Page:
Category Archives: Human Nature

Eating Habits

Yesterday, my friend Joy posted the following on facebook: ” Nothing like a 10 day cold to get your healthy eating habits re-established.”  Reading that was like a déjà vu and inspired me to make this post.

My first thought when I read Joy’s facebook entry was “right on!”  My second thought was a question to myself.  Why do I wait until I’m forced by one of my kid’s being sick or my own ailing body into a “super” healthy diet?

On Monday night this week, I attended a meeting between alternative health care practitioners and a local politician who was quoted in a local paper for his views opposing acupuncture.  The organizer had called this meeting in hope that an enlightening discussion would ensue between what seemed to be parties with opposing points of view.  The meeting topic was healthcare and despite a plea from the organizer not to discuss insurance, it was clear that it was impossible to talk about healthcare without talking about insurance.

I was struck by the different views of health between the audience (mostly alternative health care practitioners) and the guest speaker (the politician immersed in the current health care legislation discussion).

I don’t really want to address the topic of healthcare which has polarized the masses and government.  What I would like to do, is highlight some thoughts and ideas that have survived the week despite all the other brain babble going on inside my head.

In hindsight, I wished I had taken notes but the best I can do is recount from memory, the gist of ideas to ponder and what I took away from the meeting in no particular order.

The emphasis of medicine today is on the early diagnosis of disease and not on the prevention of disease.  For example, a colonoscopy does not prevent colon cancer, and a mammogram does not prevent breast cancer.

Is health only the absence of disease or is it something more?

Can we imagine a world where wellness is discussed and sought after?

How would our current healthcare debates be different if wellness was at the heart of the discussions?

There are many more things floating in that brain of mine but the above three questions are hopefully enough of a catalyst to get the conversation started in the hopes of a deeper discussion when it comes to our health and the health of our fellow humans.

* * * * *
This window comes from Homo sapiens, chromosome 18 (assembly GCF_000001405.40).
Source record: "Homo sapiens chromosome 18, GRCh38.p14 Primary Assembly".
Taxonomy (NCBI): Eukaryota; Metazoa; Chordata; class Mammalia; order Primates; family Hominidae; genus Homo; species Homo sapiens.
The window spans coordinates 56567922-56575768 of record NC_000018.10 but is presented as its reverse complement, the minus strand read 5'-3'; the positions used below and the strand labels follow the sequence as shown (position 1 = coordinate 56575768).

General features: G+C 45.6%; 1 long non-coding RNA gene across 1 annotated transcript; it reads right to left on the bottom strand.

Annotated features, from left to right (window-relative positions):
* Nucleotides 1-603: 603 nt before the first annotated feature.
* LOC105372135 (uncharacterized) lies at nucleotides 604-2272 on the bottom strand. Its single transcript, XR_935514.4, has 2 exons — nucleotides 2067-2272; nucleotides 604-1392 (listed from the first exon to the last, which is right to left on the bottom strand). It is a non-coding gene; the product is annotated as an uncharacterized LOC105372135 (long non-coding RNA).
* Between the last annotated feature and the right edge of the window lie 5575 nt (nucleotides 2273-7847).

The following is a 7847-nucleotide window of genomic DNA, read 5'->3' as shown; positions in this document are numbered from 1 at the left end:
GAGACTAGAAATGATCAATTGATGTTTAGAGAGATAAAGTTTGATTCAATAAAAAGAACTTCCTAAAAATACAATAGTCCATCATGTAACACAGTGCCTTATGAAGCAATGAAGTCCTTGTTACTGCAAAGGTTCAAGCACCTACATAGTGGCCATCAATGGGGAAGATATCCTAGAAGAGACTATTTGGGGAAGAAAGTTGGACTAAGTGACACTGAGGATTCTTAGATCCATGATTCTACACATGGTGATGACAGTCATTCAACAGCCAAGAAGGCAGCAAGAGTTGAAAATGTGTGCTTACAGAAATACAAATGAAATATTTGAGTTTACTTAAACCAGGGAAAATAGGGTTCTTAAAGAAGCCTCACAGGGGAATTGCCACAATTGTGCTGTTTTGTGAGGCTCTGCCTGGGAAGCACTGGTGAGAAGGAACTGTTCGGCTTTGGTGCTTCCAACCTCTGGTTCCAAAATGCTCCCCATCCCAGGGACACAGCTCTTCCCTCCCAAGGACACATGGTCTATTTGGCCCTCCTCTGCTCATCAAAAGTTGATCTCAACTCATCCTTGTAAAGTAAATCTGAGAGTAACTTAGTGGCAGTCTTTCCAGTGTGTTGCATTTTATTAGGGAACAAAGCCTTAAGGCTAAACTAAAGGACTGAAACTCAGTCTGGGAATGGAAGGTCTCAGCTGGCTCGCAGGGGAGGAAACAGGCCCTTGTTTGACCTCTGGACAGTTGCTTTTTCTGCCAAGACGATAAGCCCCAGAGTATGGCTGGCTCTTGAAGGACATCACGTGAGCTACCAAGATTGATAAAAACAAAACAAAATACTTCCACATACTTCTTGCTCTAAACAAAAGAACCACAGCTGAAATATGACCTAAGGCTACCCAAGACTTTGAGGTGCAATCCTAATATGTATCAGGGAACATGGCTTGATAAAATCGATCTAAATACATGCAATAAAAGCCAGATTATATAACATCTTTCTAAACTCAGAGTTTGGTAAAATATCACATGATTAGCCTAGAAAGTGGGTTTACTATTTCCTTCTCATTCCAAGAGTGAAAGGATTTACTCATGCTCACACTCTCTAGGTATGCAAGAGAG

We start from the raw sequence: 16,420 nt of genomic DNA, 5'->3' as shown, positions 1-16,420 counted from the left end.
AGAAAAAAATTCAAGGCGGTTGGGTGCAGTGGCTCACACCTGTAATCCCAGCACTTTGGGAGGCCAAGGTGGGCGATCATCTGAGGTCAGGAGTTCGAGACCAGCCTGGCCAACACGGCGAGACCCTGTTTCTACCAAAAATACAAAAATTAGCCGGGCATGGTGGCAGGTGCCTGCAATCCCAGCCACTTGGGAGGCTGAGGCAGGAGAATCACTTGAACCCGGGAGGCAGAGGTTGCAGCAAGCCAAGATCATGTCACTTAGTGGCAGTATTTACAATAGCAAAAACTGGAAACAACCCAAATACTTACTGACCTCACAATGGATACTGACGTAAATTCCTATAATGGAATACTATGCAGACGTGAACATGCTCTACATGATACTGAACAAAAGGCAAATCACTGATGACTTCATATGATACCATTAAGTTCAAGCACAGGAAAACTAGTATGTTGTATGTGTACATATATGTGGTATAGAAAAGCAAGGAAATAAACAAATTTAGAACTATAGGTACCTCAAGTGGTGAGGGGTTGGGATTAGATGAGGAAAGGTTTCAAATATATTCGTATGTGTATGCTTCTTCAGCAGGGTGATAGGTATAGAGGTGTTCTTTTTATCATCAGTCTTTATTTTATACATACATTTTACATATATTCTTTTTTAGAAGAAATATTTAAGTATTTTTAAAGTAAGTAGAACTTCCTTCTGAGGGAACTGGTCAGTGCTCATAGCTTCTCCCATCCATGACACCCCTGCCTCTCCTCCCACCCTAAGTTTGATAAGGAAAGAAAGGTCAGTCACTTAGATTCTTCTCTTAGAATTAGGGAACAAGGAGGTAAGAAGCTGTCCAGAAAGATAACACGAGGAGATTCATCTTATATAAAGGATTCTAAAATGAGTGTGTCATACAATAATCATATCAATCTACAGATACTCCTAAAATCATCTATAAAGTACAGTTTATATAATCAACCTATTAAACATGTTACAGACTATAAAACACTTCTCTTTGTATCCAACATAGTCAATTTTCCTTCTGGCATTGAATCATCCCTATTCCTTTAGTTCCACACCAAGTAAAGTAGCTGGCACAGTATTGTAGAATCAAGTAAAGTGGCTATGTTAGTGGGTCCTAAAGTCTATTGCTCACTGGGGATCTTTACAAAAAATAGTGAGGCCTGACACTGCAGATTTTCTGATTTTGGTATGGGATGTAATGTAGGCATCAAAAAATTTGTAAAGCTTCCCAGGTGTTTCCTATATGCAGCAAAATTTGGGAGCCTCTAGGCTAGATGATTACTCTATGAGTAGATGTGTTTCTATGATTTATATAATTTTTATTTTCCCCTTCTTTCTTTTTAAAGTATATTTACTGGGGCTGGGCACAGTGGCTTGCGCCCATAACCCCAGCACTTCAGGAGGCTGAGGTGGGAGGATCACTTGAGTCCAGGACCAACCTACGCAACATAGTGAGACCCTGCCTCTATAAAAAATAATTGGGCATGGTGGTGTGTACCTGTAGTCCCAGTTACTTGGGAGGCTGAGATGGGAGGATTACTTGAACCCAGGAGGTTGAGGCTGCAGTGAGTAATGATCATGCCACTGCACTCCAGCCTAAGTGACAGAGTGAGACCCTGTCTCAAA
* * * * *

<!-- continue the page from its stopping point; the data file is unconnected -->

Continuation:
The reason Joy’s post inspired me is that it carried an incredibly powerful underlying message.  The body, with proper nutrition and support has the ability to heal itself.  What I would like to add is that a well cared for body, is a lot less susceptible to disease.  The choice when it comes to our health is completely in our control.  We can be reactive or we can be proactive.

Do we have the right to kill?

My husband came home last night touched by a story he heard on NPR.  Here’s the link in case you want to read it for yourself.

http://www.npr.org/templates/story/story.php?storyId=112892738

In short, it is the story of the struggle to find a vein inside a man scheduled to be executed by lethal injection.

What have we come to?  Who gives us the right to kill in cold blooded pre-meditation? And, if something like this happens where is our sense of wonder about divine intervention? Are we being given the opportunity to ponder our acts and perhaps see where our humanity has gone astray? 

In the comments section of the article, I came across this post.  It holds a pretty powerful mirror to us.  Of course it’s only one side… but it’s one I feel compelled to post here.  

David Gentry-Akin (davidvgentry) wrote:
I have long felt that the death penalty was evil; that it was a sign of the utter bankruptcy of our culture. What does it do the souls of the prison personnel who are asked to participate in such a heinous process? Killing is certainly wrong, but to kill with such cold, calculating premediation cannot but inflict enormous psychic violence on the souls of the people involved. Years ago, the lawyer of a mentally retarded inmate was interviewed on NPR after witnessing the execution of his client. I can still hear him through his tearful sobs, saying that this act ‘diminishes us all’. His words still haunt me. If this is not evil, I do not know what evil is.

David Gentry-Akin
Moraga, California

Thursday, September 17, 2009 2:36:15 AM

I’m haunted by this story. I feel it’s enormous weight on my soul. I want to remain open but can’t find that place where I can support Capital Punishment and still be true to my own self. In what way do I contribute to this reality where there are victims, perpetrators, judges…?